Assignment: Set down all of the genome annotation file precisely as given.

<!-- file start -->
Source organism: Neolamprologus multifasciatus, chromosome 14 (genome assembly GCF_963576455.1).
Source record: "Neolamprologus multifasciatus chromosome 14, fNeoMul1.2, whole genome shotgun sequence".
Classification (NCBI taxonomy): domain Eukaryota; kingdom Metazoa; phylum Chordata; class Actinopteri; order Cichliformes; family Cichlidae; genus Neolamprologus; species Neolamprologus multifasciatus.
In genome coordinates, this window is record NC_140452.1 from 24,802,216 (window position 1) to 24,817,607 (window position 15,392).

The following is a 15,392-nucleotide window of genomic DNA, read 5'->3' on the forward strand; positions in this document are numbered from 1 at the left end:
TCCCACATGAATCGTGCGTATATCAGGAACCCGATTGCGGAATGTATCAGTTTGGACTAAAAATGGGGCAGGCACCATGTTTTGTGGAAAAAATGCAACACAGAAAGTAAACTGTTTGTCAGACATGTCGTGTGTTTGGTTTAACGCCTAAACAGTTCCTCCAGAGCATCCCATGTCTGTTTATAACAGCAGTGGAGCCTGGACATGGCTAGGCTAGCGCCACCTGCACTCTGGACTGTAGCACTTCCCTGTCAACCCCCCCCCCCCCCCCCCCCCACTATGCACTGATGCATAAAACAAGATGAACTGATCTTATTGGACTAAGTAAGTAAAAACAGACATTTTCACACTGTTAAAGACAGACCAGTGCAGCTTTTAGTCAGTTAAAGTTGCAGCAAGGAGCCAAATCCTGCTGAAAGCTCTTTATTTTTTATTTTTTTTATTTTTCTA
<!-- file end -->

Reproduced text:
Source organism: Neolamprologus multifasciatus, chromosome 14 (genome assembly GCF_963576455.1).
Source record: "Neolamprologus multifasciatus chromosome 14, fNeoMul1.2, whole genome shotgun sequence".
Classification (NCBI taxonomy): domain Eukaryota; kingdom Metazoa; phylum Chordata; class Actinopteri; order Cichliformes; family Cichlidae; genus Neolamprologus; species Neolamprologus multifasciatus.
In genome coordinates, this window is record NC_140452.1 from 24,802,216 (window position 1) to 24,817,607 (window position 15,392).

The following is a 15,392-nucleotide window of genomic DNA, read 5'->3' on the forward strand; positions in this document are numbered from 1 at the left end:
TCCCACATGAATCGTGCGTATATCAGGAACCCGATTGCGGAATGTATCAGTTTGGACTAAAAATGGGGCAGGCACCATGTTTTGTGGAAAAAATGCAACACAGAAAGTAAACTGTTTGTCAGACATGTCGTGTGTTTGGTTTAACGCCTAAACAGTTCCTCCAGAGCATCCCATGTCTGTTTATAACAGCAGTGGAGCCTGGACATGGCTAGGCTAGCGCCACCTGCACTCTGGACTGTAGCACTTCCCTGTCAACCCCCCCCCCCCCCCCCCCCCACTATGCACTGATGCATAAAACAAGATGAACTGATCTTATTGGACTAAGTAAGTAAAAACAGACATTTTCACACTGTTAAAGACAGACCAGTGCAGCTTTTAGTCAGTTAAAGTTGCAGCAAGGAGCCAAATCCTGCTGAAAGCTCTTTATTTTTTATTTTTTTTATTTTTCTA